Bid Category 6B, Architectural Woodwork. Recommendation to award to Haldeman Homme at a contract value of $517,800.
Bid Category 7C, Joint Sealants. Recommendation to award to Right Way Caulking at a contract value of $165,024.
Bid Category 9C, Acoustical Ceilings. Recommendation to award to Twin City Acoustics at a contract value of $471,985.
Bid Category 9D, Flooring. Recommendation to award to Becker Brothers at a contract value of $291,500. They were the second low bidder but Clark understood the County was interested in Alternate A2 for finishes. This would provide a deduct of $55,372 which would then place Becker Brothers as the low bidder with a contract amount of $236,128.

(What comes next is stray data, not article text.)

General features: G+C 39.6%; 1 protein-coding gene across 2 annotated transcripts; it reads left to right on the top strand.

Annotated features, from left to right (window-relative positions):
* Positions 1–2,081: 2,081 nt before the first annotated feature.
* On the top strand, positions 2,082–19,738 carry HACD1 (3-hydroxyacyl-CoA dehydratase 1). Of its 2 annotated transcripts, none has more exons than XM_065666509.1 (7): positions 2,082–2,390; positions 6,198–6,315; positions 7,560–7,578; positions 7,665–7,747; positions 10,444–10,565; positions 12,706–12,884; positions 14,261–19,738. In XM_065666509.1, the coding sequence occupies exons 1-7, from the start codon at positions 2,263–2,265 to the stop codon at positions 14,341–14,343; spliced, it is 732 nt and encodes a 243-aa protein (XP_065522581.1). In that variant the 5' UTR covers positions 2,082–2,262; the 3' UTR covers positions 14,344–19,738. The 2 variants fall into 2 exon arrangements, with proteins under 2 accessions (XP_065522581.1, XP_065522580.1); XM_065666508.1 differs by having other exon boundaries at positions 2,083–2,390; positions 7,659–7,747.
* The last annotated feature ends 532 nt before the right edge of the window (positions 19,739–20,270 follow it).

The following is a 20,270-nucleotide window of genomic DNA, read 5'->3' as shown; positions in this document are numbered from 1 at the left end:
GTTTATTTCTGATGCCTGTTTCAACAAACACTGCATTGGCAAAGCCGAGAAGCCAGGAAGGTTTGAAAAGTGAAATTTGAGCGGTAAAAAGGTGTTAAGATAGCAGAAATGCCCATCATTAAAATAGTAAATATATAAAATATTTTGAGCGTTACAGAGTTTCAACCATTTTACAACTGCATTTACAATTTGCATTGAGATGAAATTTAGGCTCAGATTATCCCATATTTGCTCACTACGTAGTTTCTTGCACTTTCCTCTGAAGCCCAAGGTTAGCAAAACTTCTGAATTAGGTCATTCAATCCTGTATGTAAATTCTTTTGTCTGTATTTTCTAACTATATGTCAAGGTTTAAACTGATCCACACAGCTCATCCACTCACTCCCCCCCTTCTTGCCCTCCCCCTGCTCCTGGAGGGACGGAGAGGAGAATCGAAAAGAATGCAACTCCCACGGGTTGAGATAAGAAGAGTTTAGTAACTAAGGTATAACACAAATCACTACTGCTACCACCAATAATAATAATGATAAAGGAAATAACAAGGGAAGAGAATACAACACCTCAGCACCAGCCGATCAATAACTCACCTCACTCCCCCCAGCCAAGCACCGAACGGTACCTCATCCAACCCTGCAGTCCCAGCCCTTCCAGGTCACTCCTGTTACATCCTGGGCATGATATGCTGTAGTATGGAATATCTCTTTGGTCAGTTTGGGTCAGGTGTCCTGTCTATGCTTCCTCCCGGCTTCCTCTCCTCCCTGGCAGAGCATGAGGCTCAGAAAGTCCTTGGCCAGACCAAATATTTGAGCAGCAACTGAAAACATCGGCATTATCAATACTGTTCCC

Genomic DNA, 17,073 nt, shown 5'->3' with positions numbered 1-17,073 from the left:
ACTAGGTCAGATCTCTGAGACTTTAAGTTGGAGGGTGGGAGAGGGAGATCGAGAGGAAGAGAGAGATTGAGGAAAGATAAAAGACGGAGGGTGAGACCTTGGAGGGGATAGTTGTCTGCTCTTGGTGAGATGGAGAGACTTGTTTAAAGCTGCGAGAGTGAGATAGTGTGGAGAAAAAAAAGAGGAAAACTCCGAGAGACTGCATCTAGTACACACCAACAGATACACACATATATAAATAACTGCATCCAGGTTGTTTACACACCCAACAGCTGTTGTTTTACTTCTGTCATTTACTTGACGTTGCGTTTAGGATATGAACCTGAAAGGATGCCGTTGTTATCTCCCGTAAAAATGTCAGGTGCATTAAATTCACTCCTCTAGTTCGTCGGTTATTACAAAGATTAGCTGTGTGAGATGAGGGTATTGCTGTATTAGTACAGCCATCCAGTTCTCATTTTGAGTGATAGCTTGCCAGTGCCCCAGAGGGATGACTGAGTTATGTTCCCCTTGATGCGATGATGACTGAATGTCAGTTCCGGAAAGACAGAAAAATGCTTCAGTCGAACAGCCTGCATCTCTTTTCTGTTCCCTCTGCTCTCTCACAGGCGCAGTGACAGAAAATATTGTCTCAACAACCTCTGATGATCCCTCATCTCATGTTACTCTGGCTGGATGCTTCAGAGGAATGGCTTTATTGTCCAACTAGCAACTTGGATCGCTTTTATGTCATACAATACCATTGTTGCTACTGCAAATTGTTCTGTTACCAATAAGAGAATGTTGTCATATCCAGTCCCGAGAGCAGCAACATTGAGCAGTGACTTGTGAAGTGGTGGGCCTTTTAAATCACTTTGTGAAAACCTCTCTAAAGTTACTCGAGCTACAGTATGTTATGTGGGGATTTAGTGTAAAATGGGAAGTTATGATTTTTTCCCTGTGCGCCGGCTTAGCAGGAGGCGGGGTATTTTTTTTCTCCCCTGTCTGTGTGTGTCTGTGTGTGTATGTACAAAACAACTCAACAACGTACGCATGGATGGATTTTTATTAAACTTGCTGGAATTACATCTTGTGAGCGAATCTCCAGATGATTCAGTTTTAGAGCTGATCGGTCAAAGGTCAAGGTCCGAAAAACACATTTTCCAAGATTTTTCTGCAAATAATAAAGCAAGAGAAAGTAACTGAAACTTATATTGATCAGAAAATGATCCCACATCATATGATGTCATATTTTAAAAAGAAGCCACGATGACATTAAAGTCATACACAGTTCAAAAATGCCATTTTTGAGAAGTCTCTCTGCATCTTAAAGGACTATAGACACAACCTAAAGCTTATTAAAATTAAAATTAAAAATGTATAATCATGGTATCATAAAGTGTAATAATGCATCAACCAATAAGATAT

Bid Category 32A, Asphalt Concrete Paving. Recommendation to award to Knife River Corporation at a contract value of $469,997. Clark and Streich met with this contractor and confirmed everything was included as indicated in the construction documents.
Bid Category 32B, Exterior Concrete Work. Recommendation to award to MN State Curb & Gutter at a contract value o $194,650.
Bid Category 32C, Landscaping. Recommendation to award to North Metro Landscaping at a contract value of $198,190.